Neurosurgical and neurological research is used to treat and save the lives of children and adults living with life threatening medical conditions.
Donations allow the funding of world class medical research into the cause, diagnosis, prevention and treatment of disease and injury of the brain, spine and nervous system.
The Neurosurgical Research Foundation Inc. was formed in 1963 and was the first of its kind in Australia. The objective of the Foundation is directed towards funding research into the cause, diagnosis, prevention and treatment of disease, injuries or malfunction of the brain, spine and nerves.
Key Areas of Research
Neuroscience researchers are looking for ways to improve treatments which can save lives of children and adults living with these neurosurgical and neurological conditions.
Click here to donate to General Neurosurgical Research.
Much of the death and disability of tumours is attributable to their ability to spread and invade the brain leading to devastating consequences such as brain swelling. Brain cancer kills more adults under 40 than any other cancer, kills more children than any other disease, and takes one life about every seven hours in Australia. Brain Tumour Research at the NRF is aimed at improving treatments, reducing cancer invasiveness, impeding tumour growth and enhancing the surgical response to prolong survival and improve quality of life.
Brain Tumour Research:
Prof Stuart Pitson's research team is examining more effective chemotherapy treatment for one of the most lethal brain cancers, Glioblastoma.
Kimberley Mander has developed a system that artificially replicates part of the barrier that separates our brain from our bloodstream. When cancers around the body spread to the brain, they unlock this barrier and squeeze through. Kim's work focusses on locking down the barrier, stopping metastasis in its tracks, using a targeted drug treatment. Secondary Brain Tumours
Stefan Court-Kowalski's Research focusses on tumours that originate in the brain, again using a highly specialised drug that will reduce the tumours' ability to grow and invade surrounding healthy brain. Primary Brain Tumours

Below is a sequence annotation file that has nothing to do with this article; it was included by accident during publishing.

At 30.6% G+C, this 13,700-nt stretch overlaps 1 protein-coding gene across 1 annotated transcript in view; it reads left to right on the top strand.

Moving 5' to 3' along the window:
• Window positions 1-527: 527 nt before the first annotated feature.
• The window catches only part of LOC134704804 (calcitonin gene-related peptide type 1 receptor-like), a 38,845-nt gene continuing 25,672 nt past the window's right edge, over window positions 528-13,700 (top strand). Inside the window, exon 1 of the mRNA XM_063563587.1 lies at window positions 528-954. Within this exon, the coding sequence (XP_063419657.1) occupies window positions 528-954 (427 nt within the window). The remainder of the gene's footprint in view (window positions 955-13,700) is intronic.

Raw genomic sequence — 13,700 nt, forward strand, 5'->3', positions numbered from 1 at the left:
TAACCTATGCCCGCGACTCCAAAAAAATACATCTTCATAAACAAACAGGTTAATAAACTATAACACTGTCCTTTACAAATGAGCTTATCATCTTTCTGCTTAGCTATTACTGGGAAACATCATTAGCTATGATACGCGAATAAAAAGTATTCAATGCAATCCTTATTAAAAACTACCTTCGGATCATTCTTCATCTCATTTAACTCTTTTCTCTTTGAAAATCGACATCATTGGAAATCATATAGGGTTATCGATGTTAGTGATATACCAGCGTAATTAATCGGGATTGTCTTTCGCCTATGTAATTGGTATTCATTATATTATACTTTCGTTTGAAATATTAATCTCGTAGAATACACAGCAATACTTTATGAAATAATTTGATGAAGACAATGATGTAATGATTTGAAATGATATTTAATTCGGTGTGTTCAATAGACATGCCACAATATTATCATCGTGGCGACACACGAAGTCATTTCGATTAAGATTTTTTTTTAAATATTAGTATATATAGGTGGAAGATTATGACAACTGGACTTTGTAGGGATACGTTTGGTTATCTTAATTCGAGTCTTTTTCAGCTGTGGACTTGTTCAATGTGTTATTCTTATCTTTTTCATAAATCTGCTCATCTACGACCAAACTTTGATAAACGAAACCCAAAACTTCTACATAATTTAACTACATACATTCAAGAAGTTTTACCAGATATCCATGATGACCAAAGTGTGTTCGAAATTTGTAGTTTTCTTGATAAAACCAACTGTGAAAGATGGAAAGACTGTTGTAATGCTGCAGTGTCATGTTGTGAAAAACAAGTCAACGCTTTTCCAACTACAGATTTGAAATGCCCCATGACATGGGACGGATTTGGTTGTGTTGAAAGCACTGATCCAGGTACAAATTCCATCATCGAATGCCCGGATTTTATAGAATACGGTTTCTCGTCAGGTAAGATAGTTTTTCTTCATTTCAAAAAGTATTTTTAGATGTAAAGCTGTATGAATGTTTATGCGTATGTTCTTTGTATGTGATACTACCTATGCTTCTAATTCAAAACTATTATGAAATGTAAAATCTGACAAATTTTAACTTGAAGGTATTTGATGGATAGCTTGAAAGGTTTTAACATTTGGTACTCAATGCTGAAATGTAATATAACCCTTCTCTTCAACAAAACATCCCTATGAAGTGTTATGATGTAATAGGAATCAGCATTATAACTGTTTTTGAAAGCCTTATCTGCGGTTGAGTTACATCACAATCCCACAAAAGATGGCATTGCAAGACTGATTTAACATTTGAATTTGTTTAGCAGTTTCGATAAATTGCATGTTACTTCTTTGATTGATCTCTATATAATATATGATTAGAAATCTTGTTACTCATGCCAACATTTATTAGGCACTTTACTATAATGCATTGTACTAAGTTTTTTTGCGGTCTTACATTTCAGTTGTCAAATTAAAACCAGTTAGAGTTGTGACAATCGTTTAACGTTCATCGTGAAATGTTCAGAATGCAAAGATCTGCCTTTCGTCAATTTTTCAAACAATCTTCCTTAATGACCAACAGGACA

Click here to donate to Brain Tumour Research.
Over 72,000 Australians suffer a stroke each year, 2/3 of which are left dead or disabled as a result.
The stroke research team, led by Dr Renée Turner, is using novel, pre-clinical models to map the development of brain swelling and changes in brain pressure following stroke in order to develop targeted and more effective treatments to reduce the devastating morbidity and mortality associated with these conditions.
Annabel Sorby-Adams research is looking at that brain swelling and increased brain pressure which are the leading causes of death and disability in the first week following stroke. Annabel’s investigations will examine the effect of a treatment, the NK1 tachykinin receptor antagonist and whether it can prevent the development of brain swelling and life threatening elevations in brain pressure.
Click here to donate to Stroke Research.
Neurosurgery saves children's lives every day. Medical research saves children's lives in the future.
The NRF is managing this Paediatric Appeal to raise the $2 million to establish this life-saving research to save children's lives.
How will the funds be used?
Research into brain disease and injury in children will be the primary focus of this appeal. The position will be based in Adelaide in conjunction with the University of Adelaide, Royal Adelaide Hospital, and Women's & Children's Hospital. At present, children die every day or their lives are destroyed through conditions such as: